Edison holds annual Women in STEMM Expo


Eamon Baird

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PIQUA — Edison State Community College (ESCC) hosted over 400 young women for its 16th annual Women in STEMM Expo on Friday, Nov. 3.

Female students from 27 local middle and high schools participated in this year’s event, which focused on increasing awareness and boosting interest in the science, technology, engineering, mathematics, and medicine career fields for young women.

Dr. Melissa Wertz, provost of ESCC, welcomed the students to this year’s expo in the cafeteria at 9 a.m.

“We are surrounded by STEMM in everything we are doing. I want you to learn and have fun today,” Wertz said.

After introductions, students attended three 40-minute breakout sessions between 9:20 and 11:25 a.m. These sessions focused on learning more about the STEMM fields, and students chose three of the 29 different breakout sessions at the expo.

The sessions were required to showcase an interactive activity for the students rather than just a lecture. This way, the students could become more actively involved and interested.

In one of the sessions, students learned how to operate, drive, and perform basic coding with Sphero Bots. Jessica Adams, 4-H youth development with Ohio State University Miami County Extension Office, gave a short tutorial to help them gain confidence in coding.

The students used tablets and their coding skills to operate their bots.

“Because they’re here to explore and learn, what I’ve noticed is they just really like to operate and learn to drive,” Adams said.

In another session, students were given 20 minutes to build the tallest structure they could with dried spaghetti and marshmallows. This session was aimed to help students gain real-life processing, testing, and prototyping that engineers and scientists use.

Other sessions included learning how to write code, groups, investigating forensic evidence as a crime scene investigator, and using artificial intelligence to make writing less stressful and more fun.

Dr. Andy Runyan, dean of professional and technological programs at ESCC, discussed the benefit of hosting this event to help young women become more interested in STEMM.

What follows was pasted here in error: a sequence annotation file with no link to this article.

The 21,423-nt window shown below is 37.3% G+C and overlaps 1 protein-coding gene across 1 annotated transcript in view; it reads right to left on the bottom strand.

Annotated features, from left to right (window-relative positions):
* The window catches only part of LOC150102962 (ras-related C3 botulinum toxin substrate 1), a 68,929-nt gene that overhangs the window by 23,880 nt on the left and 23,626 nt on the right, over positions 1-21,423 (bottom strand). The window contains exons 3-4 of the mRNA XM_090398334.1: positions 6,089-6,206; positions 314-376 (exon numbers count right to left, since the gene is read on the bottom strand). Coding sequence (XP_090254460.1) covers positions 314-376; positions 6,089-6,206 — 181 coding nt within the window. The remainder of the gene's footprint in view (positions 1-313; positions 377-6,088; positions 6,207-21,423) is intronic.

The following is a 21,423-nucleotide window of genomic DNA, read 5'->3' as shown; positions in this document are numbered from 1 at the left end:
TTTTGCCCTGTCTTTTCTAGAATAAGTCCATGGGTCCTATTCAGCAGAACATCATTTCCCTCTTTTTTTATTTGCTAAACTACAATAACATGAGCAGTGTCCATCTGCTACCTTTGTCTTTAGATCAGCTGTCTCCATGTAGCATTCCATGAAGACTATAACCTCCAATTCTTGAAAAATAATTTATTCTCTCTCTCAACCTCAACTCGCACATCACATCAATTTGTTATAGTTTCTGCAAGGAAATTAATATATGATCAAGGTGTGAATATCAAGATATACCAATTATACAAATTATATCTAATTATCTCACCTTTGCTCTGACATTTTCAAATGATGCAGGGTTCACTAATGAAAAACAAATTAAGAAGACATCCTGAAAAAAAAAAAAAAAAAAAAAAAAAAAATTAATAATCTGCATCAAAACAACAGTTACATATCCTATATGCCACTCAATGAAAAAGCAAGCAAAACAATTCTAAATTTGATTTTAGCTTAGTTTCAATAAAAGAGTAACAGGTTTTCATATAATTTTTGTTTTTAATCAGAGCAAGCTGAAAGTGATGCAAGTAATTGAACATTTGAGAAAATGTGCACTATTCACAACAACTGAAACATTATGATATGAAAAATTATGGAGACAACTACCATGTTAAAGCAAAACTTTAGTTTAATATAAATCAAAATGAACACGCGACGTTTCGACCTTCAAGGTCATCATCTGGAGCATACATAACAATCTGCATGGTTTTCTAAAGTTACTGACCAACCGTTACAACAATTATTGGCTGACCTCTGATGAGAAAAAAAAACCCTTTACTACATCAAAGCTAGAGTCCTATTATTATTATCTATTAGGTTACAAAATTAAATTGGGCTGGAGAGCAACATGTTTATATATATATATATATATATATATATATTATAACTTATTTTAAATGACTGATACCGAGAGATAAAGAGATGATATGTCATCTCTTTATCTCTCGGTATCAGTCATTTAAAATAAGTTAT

“Many young ladies don’t think that STEMM careers are right for them; we see very low enrollments of young ladies in things related to manufacturing, engineering, mathematics, and the sciences. We have very strong programs that get students jobs right out of a two-year associate degree,” Runyan said.

After the breakout sessions, the students were provided lunch and explored the STEMM career demonstration tables. This allowed the students to see demonstrations and ask questions to local businesses related to the STEMM field from 11:45 a.m. to 12:55 p.m.

Runyan explained these demonstration tables help young women feel more comfortable talking to businesses.

“You get a group of young ladies together, and they seem to be much more enthusiastic than when they’re in a mixed crowd. There’s more willingness to walk up to a table and ask questions. When there are the young guys around the same time as the young ladies, they’re not really as bold,” Runyan said.

The afternoon demonstrations included Kettering Health, Midmark, and Miami County Public Health businesses. There were over 20 different interactive tables to choose from.

The event ended at 1:40 p.m. with a student satisfaction survey and demonstration prizes.

Runyan hopes events like this help young women realize their potential, and all of the opportunities there are in STEMM.

“We’re trying to make students aware of those career fields. Yes, young ladies can do that just as young men can,” Runyan said.

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